I recently wrapped up my 10-week summer drawing course, and I’ll admit to cutting class on one day near the end. It was the day I did those summer landscape vignettes. I was enjoying my morning art time, until I turned the page and found myself looking at a few very detailed urban scenes. While I suppose that urban scenes or cityscapes as they’re sometimes called, are technically considered forms of landscape art, for me, they’re just not the sort of landscapes that I really want to do, especially not with graphite. So, I shrugged, decided I’d done enough for one morning, and put away my drawing supplies.
I felt a little guilty about it. After all, the whole point of this quick “drawing crash course” was to review a lot of techniques, revisit a lot of different types of drawing, and just do my best with what drawing skills I have. It was about letting go, having fun, and results be damned.
Even so, I just couldn’t bring myself to tackle those elaborate city scenes. A drawing like that deserves more than one of my quick 5-minutes sketches, but I wasn’t interested in spending more time on a scene I didn’t want to draw in the first place. I pushed my guilt aside. I would be more attentive the next day, I decided.
The final day of my course involved “Landscape Elements”, and I breathed a sigh of relief. Here, I was on familiar ground. I was comfortable. I felt much more at home as I sat down and began the first drawing of the day. I turned on Pandora to one of my “nature” stations, and simply settled in to my art time. I spent about fifteen minutes doing this sketch of a waterfall.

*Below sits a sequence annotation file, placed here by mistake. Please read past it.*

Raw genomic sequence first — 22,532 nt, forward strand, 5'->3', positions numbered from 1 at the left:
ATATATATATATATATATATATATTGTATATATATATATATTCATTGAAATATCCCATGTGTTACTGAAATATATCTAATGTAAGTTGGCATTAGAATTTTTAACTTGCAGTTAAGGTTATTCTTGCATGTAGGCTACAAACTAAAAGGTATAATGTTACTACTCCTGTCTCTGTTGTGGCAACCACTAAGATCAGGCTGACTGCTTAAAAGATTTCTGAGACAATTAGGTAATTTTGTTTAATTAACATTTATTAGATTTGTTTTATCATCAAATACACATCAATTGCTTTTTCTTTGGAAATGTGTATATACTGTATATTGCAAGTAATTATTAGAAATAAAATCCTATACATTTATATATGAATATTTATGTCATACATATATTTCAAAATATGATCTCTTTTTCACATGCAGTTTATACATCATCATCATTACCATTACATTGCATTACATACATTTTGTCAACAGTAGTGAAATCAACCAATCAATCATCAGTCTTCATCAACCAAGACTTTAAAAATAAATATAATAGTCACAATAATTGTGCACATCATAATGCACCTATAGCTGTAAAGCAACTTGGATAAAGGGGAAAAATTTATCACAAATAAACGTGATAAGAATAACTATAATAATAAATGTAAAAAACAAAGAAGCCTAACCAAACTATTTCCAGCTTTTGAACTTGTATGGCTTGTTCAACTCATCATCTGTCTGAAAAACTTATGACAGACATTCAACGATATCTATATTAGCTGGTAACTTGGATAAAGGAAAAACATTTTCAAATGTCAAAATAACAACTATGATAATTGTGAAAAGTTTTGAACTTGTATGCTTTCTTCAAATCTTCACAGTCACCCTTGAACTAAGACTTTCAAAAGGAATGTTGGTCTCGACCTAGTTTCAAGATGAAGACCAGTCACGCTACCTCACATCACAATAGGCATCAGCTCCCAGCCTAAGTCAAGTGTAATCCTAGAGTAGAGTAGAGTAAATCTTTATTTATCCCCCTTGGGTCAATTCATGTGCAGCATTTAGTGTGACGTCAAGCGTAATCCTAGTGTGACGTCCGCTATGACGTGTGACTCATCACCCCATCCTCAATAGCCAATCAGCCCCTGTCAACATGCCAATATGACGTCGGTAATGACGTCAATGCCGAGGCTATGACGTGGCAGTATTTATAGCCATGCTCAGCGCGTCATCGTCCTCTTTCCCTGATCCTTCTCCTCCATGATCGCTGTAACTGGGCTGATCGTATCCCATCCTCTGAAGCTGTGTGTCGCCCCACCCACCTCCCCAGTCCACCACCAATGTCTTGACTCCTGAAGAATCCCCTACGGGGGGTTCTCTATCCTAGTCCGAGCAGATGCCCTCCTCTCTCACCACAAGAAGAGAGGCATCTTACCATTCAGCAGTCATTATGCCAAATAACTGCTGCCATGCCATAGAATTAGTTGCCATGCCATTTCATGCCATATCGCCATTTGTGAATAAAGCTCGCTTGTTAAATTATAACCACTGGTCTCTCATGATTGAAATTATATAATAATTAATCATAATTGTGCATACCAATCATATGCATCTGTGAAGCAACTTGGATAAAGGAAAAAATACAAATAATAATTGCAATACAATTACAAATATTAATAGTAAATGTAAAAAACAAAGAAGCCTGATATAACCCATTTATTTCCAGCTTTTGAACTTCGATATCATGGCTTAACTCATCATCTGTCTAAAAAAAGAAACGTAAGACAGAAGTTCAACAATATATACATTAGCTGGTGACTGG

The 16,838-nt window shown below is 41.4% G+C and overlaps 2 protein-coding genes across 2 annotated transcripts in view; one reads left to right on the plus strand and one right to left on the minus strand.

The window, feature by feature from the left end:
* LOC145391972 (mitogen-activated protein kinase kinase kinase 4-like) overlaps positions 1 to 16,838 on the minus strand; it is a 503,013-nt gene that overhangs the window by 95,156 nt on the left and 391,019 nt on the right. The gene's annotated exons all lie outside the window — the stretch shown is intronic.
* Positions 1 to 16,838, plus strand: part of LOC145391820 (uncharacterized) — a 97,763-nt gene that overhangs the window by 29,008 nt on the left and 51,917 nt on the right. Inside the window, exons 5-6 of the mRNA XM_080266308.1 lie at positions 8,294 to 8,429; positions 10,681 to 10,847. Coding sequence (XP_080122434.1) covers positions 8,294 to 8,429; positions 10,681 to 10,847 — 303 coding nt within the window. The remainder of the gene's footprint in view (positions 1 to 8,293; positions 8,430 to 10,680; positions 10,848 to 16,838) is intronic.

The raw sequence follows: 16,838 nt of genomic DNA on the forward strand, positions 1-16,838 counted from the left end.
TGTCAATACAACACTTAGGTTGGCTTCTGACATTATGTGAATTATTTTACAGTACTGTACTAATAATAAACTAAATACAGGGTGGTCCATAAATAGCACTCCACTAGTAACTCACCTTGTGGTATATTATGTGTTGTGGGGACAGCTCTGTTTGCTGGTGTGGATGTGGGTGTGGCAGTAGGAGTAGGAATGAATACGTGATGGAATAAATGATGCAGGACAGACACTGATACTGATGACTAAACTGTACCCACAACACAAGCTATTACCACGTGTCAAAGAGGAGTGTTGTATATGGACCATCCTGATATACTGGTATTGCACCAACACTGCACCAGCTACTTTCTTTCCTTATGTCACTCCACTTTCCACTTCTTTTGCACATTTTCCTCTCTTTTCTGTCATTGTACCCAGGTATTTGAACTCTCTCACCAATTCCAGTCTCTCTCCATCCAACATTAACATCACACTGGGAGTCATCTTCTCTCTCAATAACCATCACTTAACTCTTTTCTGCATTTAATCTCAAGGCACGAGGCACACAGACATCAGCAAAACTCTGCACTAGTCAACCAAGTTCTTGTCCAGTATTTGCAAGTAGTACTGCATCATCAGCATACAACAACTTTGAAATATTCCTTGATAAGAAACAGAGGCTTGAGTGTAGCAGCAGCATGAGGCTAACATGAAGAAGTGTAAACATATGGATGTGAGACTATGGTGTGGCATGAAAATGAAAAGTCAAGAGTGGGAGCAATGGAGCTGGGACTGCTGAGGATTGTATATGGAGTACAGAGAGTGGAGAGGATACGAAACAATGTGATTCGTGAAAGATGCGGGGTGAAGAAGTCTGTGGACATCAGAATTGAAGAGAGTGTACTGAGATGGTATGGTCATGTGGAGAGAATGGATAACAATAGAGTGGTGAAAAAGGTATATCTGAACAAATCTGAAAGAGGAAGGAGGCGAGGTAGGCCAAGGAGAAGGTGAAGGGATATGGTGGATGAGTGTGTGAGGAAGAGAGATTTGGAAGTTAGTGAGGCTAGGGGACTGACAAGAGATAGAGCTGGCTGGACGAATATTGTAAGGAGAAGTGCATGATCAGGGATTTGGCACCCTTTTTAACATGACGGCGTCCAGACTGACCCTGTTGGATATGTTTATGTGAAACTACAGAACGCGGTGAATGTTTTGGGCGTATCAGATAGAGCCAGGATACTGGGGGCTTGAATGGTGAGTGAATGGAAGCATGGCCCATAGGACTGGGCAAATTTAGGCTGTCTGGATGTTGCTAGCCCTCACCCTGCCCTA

I was pleased with this. Despite still being a “quick study”, I captured the essential elements, I think, of what a waterfall is. Although the sky doesn’t show too clearly in this small image, I also created areas of light and dark to suggest a few clouds. I enjoyed “feeling my way” along as I created the rocky hillside, more or less trusting my intuition to tell me where lighter or darker areas might be, and occasionally changing the direction of my pencil strokes to give some illusion of texture.
Lesson learned today? Art can sometimes be challenging, especially when we’re working toward improving our techniques. Yet even while we practice, we can take steps to make our art time as enjoyable — and meaningful — as possible. Although it might help my skills if I were to push myself to do cityscapes and urban scenes or other subjects I don’t really like, I truly think I gain more benefit when I relax and turn my attention toward elements of art and genres that bring me a sense of comfort and well-being.
I am, first and foremost, a landscape artist. This is where I’m most at home. No matter how many times I wander off on other paths — still life drawing, portraits, figure drawing or other areas — I’ll always feel best when I can come home again to the landscapes I love. For me, this is how art should be.